The Consumer Financial Protection Bureau has made known changes to its “Know Before You Owe” rule that requires lenders to provide important disclosures to consumers about their mortgages. The changes finalized by the CFPB on housing assistance lending, housing cooperatives, and so on aim to provide more certainty and clarity regarding the mortgage disclosure rule.
Creation of and Changes to Know Before You Owe
“A mortgage is one of the largest financial decisions a consumer will ever make, and CFPB’s rules help ensure consumers have the easy-to-understand information they need before making a decision that will significantly impact their financial lives,” said Richard Cordray who serves as director of the Bureau in an accompanying public statement.
Back in October 2015, the Know Before You Owe rule came into effect. The Bureau previously combined the Truth in Lending Act (TILA) and the Real Estate Settlement Procedures Act (RESPA) to come up with a final rule that integrates existing rules as well as new ones created under the Dodd-Frank Act to aid consumers in the mortgage process and help them make informed choices.
The final rule, also known as the TILA-RESPA Integrated Disclosure (TRID) rule, primarily gave birth to the Loan Estimate, which sets forth clearer information about the loan’s terms, estimates and closing costs for easier comparison shopping.
Two years and several concerns by industry stakeholders regarding the mortgage disclosure initiative later, the CFPB finalized changes that Mr. Cordray believes “will facilitate a smoother implementation process for lenders and consumers”.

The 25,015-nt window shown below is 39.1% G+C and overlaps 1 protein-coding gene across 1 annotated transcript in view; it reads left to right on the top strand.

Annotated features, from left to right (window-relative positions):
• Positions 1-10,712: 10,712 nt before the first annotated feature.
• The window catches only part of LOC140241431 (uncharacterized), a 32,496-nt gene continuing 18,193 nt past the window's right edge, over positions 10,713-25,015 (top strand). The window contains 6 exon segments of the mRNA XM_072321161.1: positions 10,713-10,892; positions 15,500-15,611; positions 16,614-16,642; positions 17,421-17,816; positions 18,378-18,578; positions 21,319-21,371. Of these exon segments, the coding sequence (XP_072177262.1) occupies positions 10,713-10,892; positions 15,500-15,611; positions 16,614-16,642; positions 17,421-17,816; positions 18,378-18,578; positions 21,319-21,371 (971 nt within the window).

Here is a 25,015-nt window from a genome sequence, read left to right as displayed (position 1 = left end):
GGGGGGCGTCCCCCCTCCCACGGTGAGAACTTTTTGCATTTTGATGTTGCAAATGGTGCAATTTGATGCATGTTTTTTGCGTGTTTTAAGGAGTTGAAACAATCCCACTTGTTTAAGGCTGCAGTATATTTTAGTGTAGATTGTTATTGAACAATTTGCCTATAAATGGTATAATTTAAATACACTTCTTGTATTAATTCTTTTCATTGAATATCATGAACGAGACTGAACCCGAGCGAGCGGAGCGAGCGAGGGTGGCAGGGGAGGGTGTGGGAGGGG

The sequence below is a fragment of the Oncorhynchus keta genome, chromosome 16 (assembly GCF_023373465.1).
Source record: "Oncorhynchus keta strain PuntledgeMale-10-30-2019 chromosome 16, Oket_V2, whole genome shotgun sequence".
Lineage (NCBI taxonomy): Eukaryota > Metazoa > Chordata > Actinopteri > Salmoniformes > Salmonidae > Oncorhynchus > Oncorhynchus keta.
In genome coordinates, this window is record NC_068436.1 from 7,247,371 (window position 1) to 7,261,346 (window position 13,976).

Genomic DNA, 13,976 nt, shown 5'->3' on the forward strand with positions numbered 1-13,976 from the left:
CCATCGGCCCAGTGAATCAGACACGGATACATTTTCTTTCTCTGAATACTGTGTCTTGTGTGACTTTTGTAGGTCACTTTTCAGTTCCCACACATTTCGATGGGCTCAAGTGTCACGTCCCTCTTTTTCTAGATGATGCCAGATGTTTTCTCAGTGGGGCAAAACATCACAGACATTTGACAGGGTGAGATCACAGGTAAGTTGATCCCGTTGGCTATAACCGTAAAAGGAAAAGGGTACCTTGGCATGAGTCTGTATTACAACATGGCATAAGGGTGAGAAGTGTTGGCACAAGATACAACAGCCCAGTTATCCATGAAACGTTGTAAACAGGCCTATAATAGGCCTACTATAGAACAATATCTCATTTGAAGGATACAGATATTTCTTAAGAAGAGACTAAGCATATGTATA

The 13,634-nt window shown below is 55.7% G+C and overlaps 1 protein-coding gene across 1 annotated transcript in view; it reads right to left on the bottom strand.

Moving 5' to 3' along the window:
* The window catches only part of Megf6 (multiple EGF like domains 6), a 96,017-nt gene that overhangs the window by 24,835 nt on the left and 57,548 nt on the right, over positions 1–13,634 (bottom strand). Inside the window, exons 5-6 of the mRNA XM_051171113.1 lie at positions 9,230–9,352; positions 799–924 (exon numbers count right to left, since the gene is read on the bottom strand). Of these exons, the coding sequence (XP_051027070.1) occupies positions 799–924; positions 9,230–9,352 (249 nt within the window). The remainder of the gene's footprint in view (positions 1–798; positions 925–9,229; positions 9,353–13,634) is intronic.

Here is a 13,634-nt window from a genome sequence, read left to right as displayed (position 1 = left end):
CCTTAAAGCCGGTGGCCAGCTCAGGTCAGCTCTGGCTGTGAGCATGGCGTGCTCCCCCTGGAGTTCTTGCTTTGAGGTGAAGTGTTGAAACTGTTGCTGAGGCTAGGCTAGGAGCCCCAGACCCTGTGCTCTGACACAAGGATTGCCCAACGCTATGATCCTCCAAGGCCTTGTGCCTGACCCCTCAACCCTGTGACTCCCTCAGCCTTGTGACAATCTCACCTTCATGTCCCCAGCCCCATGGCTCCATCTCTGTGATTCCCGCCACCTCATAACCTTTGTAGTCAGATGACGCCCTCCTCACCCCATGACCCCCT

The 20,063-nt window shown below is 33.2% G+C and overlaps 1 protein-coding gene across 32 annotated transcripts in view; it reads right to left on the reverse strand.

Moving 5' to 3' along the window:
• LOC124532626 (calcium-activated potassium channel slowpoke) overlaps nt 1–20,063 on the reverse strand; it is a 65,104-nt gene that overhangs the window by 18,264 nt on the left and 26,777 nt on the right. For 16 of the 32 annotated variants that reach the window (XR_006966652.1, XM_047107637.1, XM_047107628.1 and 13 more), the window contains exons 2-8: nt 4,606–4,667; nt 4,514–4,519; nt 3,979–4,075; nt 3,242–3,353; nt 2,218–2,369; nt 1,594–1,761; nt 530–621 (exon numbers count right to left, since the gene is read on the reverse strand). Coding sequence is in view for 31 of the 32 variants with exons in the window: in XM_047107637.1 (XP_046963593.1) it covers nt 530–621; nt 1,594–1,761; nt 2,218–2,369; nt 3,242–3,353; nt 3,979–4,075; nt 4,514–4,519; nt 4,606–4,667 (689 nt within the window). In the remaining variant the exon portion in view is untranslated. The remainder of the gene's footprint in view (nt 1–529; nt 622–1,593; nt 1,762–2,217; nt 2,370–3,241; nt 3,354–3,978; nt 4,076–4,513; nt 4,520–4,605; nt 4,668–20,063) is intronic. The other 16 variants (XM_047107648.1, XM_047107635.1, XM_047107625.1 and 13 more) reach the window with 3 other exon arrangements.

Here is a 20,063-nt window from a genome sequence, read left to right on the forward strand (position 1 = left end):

The major substantive amendments to the final rule, which combines prior technical changes as well, are as follows:
1. Creation of Tolerances for Total of Payments. The rule creates tolerances for the total of payments to reflect tolerances in calculating finance charge and disclosures affected by it.
2. Promotion of Housing Assistance Lending. The rule partially exempts housing assistance loans — those that provide downpayment and housing assistance to a borrower – from disclosure requirements. To further promote the use of housing assistance lending, the rule will expand this partial exemption, providing additional flexibility to loans satisfying the partial exemption.
3. Extension of the TRID Rule to Cooperative Units. The rule’s coverage on coops would depend on their being classified as real property under relevant state law. Because states can vary with their classification, the Know Before You Owe rule will require disclosures in any transactions involving co-ops whether they are recognized as real property under state law.
4. Provision of Guidance on Information Sharing and Privacy. To address privacy concerns on sharing information with third parties involved in the purchase and mortgage process, the rule builds on a previous guidance in the Official Interpretations.
What About Title Insurance Costs
While the Mortgage Bankers Association (MBA) commends the efforts of the CFPB in updating the Know Before You Rule and promises to review the changes, the American Land Title Association (ALTA) thought the Bureau missed the opportunity to clarify one item, the National Mortgage Professional reported.
ALTA CEO Michelle Korsmo revealed to the NMP that the CFPB’s rule for homebuyers to receive incorrect information about title insurance costs at closing has confused buyers and sellers. “While the CFPB’s disclosures have helped homebuyers better understand their mortgage costs, consumers would value their disclosures more if the CFPB showed the accurate costs of title insurance instead of the incremental costs,” part of her statement read.
Updates to Know Before You Owe Rule Effectivity
The rule, as updated, is effective 60 days after its publication date in the Federal Register. But its mandatory compliance starts on October 1st, 2018.
In connection, the CFPB is submitting a proposal for the public to comment on when a creditor may use a Closing Disclosure instead of a Loan Estimate to determine if the estimated closing cost was disclosed in good faith.